As the recession continued, then Prime Minister Robert Menzies was forced to cut spending on capital works. The Snowy Mountains Scheme, commenced in 1949 by the Commonwealth Government, was a source of national prestige and political advantage, and so the cuts were made to state government projects. Commonwealth loan funds were cut off to the Kiewa Scheme, and power from the Snowy Mountains Scheme would be provided to Victoria to fill the gap. Employment on Kiewa dwindled to one thousand men.
The Scheme was scaled back, with the major reservoir at Pretty Valley reduced to a minor diversion weir, and Number 5 Power Station in the West Kiewa Valley was abandoned.
By 1955 the West Kiewa Power Station (Number 4) commenced operation, in 1959 the Rocky Valley Dam was almost complete, and in 1960 the McKay Creek Power Station (Number 1) was commissioned, completing the scheme with 184 megawatts of generation capacity.
In 1957, the SECV publicly announced that the scheme should not be completed as originally proposed, and did not move to expand it for a decade afterwards, but still privately maintained that the scheme has never been finished.
AGL constructed the originally planned Bogong Power Station (Number 2), which was completed in November 2009 at a cost of $240 million. The work consisted of 5.7 km of a five-metre-diameter headrace tunnel, two vertical shafts, a 1 km steel-lined high-pressure tunnel, a power station to house twin 70 MW generators and a tailrace outfall into neighbouring Lake Guy.
The original Number 2 power station was to involve a dam below McKay Creek power station, and a surface power station of 95 MW capacity. However, due to environmental concerns the design was altered so that the McKay discharge would feed into the Bogong tunnel, leaving the river between them to run naturally.
The West Kiewa Power station is also being upgraded to a capacity of 74 MW.
The main reservoir of the scheme is the Rocky Valley Dam, which has a capacity of 28 billion litres and is situated at 1,600 metres above sea level. The scheme also contains a number of smaller dams and pondages. A great deal of the water in the dams comes from melting snow, which covers much of the area during cooler months.
|No||Power station||Max. Capacity||Turbines||Completed||Coordinates|
|1||McKay Creek Power Station||150 MW||6||1960|
|2||Bogong Power Station||140 MW||2||2009|
|3||Clover Power Station||29 MW||2||1944|
|4||West Kiewa Power Station||62 MW||4||1955|
|Rocky Valley Dam|
|Rocky Valley Aqueduct||Diverts water south into Rocky Valley Dam|
|Langford West Aqueduct||Diverts water north into Rocky Valley Dam from vicinity of Mt Cope|
|Langford East Aqueduct||Diverts water east into Rocky Valley Dam|
|Pretty Valley Pondage||Pondage for McKay Creek Power Station. Fed by tunnel from Rocky Valley Dam|
|Cope East Aqueduct||Diverts water north through Cope Saddle into Pretty Valley Pondage|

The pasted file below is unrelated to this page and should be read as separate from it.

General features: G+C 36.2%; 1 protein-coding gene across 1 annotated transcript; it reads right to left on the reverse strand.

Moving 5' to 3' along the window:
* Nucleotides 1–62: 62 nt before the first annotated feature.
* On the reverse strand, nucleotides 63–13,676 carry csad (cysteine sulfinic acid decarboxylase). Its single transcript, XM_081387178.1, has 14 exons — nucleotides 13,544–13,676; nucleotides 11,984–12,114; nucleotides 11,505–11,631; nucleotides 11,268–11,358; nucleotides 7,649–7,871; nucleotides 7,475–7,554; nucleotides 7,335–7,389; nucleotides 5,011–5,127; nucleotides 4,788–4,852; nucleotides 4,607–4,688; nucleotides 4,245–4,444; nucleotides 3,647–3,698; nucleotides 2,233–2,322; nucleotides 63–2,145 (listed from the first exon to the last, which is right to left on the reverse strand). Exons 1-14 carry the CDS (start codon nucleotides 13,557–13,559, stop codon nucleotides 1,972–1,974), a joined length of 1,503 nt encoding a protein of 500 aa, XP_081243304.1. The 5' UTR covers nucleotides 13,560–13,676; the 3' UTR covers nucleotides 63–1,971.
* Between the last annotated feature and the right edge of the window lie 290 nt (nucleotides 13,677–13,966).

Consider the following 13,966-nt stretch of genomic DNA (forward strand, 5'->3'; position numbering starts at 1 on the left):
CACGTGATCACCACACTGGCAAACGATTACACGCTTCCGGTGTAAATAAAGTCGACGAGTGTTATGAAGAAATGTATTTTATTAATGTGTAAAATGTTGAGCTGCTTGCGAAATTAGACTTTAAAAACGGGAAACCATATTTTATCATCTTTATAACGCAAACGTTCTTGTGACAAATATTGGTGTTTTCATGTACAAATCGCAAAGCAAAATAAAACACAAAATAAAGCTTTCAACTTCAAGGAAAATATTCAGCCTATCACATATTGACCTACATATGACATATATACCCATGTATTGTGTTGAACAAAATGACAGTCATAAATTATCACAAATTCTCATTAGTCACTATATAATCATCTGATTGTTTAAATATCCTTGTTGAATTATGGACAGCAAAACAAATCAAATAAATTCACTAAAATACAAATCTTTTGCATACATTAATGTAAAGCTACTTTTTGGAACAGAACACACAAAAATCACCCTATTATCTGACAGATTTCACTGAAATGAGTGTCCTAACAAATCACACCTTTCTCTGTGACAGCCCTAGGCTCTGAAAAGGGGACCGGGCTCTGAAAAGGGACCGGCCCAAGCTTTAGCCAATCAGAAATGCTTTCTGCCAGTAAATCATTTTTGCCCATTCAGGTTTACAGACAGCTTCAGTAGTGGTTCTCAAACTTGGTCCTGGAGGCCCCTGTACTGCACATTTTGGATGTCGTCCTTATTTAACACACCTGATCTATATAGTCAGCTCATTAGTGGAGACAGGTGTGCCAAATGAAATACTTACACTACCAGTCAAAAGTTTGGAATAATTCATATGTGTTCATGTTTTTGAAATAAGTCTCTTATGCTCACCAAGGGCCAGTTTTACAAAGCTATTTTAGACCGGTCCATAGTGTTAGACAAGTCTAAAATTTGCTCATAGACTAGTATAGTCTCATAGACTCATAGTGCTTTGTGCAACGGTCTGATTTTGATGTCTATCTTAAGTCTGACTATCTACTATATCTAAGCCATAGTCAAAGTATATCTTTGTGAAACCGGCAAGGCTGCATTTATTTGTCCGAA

|Cope West Aqueduct||Diverts water north through Cope Saddle into Pretty Valley Pondage|
|McKay Creek Power Station penstock||Carries water from Pretty Valley Pondage to McKay Creek Power Station.|
|Lake Guy||Pondage for Clover Power Station.|
|Clover Dam||Pondage for West Kiewa Power Station.|
|West Kiewa Power Station tailrace|
|Mt Beauty Pondage||Regulation pondage below West Kiewa Power station|
- Johnson, Dick (1974). The Alps at the Crossroads. Victorian National Parks Association. p. 80. ISBN 0-9599428-1-5.
- Edwards, Cecil (1969). Brown Power. A jubilee history of the SECV. State Electricity Commission of Victoria. p. 171.
- Edwards, Cecil (1969). Brown Power. A jubilee history of the SECV. State Electricity Commission of Victoria. pp. 298–301.
- Edwards, Cecil (1969). Brown Power. A jubilee history of the SECV. State Electricity Commission of Victoria. p. 154.
- Station 3
- Johnson, Dick (1974). The Alps at the Crossroads. Victorian National Parks Association. p. 81. ISBN 0-9599428-1-5.
- Edwards, Cecil (1969). Brown Power. A jubilee history of the SECV. State Electricity Commission of Victoria. p. 183.
- Johnson, Dick (1974). The Alps at the Crossroads. Victorian National Parks Association. p. 82. ISBN 0-9599428-1-5.
- Edwards, Cecil (1969). Brown Power. A jubilee history of the SECV. State Electricity Commission of Victoria. p. 201.
- International Water Power and Dam Construction: AGL links Kiewa gap - 10 January 2008 Archived 16 May 2011 at the Wayback Machine
- Bogong Power Station Project - Mount Beauty Secondary College - Local schools involved Archived 6 July 2011 at the Wayback Machine
- Bogong Hydro Power Station Comes Online in Australia Archived 27 January 2010 at the Wayback Machine
- Australasian Tunnelling Society - Bogong Hydro Power Project Archived 18 July 2008 at the Wayback Machine
- Edwards, Cecil (1969). Brown Power. A jubilee history of the SECV. State Electricity Commission of Victoria. p. Photo Insert.
- AGL - Kiewa Hydroelectric Scheme
- Alpine National Park - The High Country - walks around Bogong High Plains and Mountain Creek (PDF), Park Notes, Parks Victoria, November 2010, archived from the original (PDF) on 28 March 2011, retrieved 27 March 2011